Update (2015-10-07): The Burn command is still in the Finder, but now it’s only shown if a burner is connected.

I added results for bzip2 and none (no compression). The destination sizes say * because I no longer have the exact same volume (an El Capitan beta) to test with; I instead imaged a fresh El Capitan installation, which had a different source size (9.15 GB) but should be a similar mix of files. These new results show that bzip2 is really slow, which was common knowledge. More interestingly, no compression was not much faster than LZFSE (which makes sense given LZFSE’s goals), and bzip2 was actually worse at compressing than LZFSE (unexpected).

Tweetbot 4 for iOS and Tweetbot 2.1 for Mac

Federico Viticci:

Largely because of the economic realities of Twitter clients, few developers ever invested in a Twitter app for iPad that wasn’t a cost-effective adaptation of its iPhone counterpart. Many took the easy route, scaling up their iPhone interfaces to fit a larger screen with no meaningful alteration to take advantage of new possibilities.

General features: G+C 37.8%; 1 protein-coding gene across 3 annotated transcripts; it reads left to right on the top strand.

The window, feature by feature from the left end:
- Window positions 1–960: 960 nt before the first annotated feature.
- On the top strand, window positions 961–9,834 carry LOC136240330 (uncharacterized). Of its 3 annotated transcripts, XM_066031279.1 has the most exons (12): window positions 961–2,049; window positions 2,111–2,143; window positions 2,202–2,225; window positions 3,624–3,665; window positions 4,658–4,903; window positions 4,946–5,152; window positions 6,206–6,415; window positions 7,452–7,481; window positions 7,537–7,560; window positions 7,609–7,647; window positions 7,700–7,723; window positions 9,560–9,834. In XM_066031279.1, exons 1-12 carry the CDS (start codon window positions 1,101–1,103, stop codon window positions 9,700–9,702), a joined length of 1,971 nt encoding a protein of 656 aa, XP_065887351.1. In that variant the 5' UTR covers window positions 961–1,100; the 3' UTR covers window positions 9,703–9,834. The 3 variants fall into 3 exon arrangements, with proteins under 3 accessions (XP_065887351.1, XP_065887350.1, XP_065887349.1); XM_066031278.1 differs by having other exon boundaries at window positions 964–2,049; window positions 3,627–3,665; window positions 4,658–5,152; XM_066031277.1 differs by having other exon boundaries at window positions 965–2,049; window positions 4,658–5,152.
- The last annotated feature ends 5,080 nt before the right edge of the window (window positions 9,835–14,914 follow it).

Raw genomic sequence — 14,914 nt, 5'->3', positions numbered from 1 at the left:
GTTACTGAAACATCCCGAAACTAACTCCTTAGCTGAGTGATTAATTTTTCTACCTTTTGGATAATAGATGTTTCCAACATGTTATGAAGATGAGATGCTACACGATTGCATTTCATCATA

In the process, Tweetbot 4 offers a dramatic overhaul of the iPad app, bringing a new vision for a Twitter client that’s unlike anything I’ve tried on the iPad before.


The most notable change in Tweetbot 4 for iPad is a new column view that puts a second column on the right side of the screen in landscape mode. Based on Tapbots’ previous work on OS X, the second column allows you to pin views, lists, and searches for the current account to the right. The column is fully interactive and it lets you move across different sections at any time with one tap.


This won’t come as a surprise, but Tweetbot 4 adds support for iOS 9’s Safari View Controller to open links inside the app with an in-app browser based on Safari. Safari View Controller can be enabled by going to Settings > Browser and toggling ‘Open in Tweetbot’.

Dr. Drang: